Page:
The work that we undertook in the Australian service and manufacturing context also suggests that firms that undertake a higher degree of HR innovation have HR professionals who actively acquire internal and external knowledge. To illustrate, in our in-depth interviews the HR manager of a mining service provider and the general manager HR of an Australian financial service institution respectively related to their internal and external knowledge acquisition:
‘We need to understand how other departments work, how they relate and interact with each other, what their problems and issues are, for us to deliver our services effectively’ or ‘We do a lot of research externally to say, okay well that’s what is happening’.
All firms in our study also had a wide array of formal (e.g. weekly/monthly meetings, memos, suggestion schemes) and informal (e.g. chats over coffee/lunch or brownbag lunches) channels to share acquired knowledge among others within the HR function. However, knowledge acquisition and sharing alone is not enough, it has to be utilised or integrated into HR innovation. This cannot be done by HR professionals alone. It requires support.
Whose support is required?
Design and implementation of HR innovation in a firm should be an inclusive process that requires input from line management and recognition from top management. As mentioned earlier, new HR activities or practices should meet the requirements of the firm, or in other words, the requirements of the line management. Internal learning assists better understanding of line management requirements. However, evidence from our work suggests that those firms who undertake a higher degree of HR innovation go beyond knowledge acquisition and involve line managers in design and development stages of HR innovation. For instance, in an in-depth interview with us, the general manager HR of an Australian financial service institution stated:
‘We will engage with focus groups, subject matter experts, in different sessions testing it [designed HR practices/activities],getting their feedback, tweaking it before it actually goes live’.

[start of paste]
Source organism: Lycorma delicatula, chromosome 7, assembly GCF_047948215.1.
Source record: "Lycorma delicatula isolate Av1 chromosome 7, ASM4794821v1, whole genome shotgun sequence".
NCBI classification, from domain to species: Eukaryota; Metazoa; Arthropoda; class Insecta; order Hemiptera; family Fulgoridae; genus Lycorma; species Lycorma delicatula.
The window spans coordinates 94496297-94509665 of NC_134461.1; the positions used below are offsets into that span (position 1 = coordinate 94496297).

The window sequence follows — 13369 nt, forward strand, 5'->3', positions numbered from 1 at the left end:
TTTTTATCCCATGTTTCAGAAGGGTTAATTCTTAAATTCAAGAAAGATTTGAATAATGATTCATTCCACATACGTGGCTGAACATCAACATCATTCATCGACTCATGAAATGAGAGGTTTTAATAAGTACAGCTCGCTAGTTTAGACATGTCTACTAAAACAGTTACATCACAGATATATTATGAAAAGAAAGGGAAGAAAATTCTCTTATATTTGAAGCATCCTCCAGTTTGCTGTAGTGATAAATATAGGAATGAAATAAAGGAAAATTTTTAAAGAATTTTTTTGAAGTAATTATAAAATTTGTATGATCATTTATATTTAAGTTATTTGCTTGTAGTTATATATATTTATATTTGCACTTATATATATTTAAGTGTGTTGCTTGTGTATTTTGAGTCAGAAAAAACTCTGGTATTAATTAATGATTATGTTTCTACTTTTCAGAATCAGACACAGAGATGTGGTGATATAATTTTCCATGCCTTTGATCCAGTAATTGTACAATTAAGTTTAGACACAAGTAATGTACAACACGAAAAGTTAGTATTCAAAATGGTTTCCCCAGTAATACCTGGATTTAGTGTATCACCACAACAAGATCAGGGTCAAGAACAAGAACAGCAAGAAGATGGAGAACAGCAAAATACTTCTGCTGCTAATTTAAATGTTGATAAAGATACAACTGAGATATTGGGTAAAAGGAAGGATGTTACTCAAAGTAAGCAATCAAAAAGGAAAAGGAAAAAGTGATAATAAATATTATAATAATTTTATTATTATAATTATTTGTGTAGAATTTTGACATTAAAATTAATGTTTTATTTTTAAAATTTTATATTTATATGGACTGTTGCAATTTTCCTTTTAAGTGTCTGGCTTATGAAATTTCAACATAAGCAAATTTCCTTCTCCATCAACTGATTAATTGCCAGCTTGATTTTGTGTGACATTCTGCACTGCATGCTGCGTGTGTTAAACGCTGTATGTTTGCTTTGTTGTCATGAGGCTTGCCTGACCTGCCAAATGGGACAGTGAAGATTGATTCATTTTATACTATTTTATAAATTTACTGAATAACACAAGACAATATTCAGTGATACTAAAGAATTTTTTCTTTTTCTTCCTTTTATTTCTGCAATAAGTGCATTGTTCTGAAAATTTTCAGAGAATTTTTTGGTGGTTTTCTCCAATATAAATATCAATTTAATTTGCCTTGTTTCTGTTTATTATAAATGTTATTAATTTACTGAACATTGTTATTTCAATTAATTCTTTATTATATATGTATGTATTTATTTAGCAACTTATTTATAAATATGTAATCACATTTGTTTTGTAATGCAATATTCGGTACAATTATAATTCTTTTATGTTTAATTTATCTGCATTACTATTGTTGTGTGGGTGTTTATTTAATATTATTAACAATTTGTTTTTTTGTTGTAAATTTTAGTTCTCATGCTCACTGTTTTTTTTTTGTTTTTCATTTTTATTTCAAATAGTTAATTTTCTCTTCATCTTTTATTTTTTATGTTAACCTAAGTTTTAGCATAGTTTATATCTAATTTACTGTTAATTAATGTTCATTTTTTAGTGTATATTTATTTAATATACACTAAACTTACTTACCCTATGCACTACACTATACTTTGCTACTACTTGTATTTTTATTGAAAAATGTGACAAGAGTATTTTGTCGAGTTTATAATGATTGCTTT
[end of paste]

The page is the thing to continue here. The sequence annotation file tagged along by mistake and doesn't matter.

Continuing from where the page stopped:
This suggests that a higher degree of involvement of line management at the design and development stages of HR innovation not only helps to align new HR practices/activities/programmes with stakeholder requirements, but also eases the implementation process, thereby reducing implementation failures (the Hawthorne effect).
The role of top management
Effective design and implementation of HR innovation importantly requires top management support. There are two types of support: first, recognition for HR in general, which includes HR representation in top management, autonomy for HR professionals in strategically important HR related decision making, and confidence of the top management in the capabilities of HR professionals, and second, recognition of the proposed HR innovation which involves resource allocation for proposed HR changes and explicit endorsement by the top management. In situations where there is limited top management support, HR innovation suffers. To illustrate, a senior HR partner of an Australian subsidiary of a global construction service provider showed how its highly centralised decision making structure has limited the capacity of local HR to use local knowledge to implement HR changes. The changes imposed on them by their head office left no room for discretionary initiative at the local levels. As the senior HR partner stated:
‘The decisions around processes and systems are made in the US and they get rolled out in a similar fashion to the whole world. We have the opportunity to provide feedback, but it doesn’t change anything’.
Getting support of top and line management alike is often dependent on the credibility of the HR function. Such credibility is earned when HR professionals are knowledgeable of firm requirements and what is happening in the external environment, which further underpins the importance of internal and external learning. Most importantly, credibility comes from their ability to deliver on promises.
Outcomes of HR innovation
Returning to Google’s 20% Project; this has supported the development of around 50 per cent of Google’s current service offerings including Gmail, Google News, and Google Adsense. As mentioned earlier, it has also resulted in improved employee motivation, productivity, and retention. However, it is also true that all firms do not have the capacity of Google to introduce such radical HR innovations. So, can any HR innovation bring value to the adopting firm?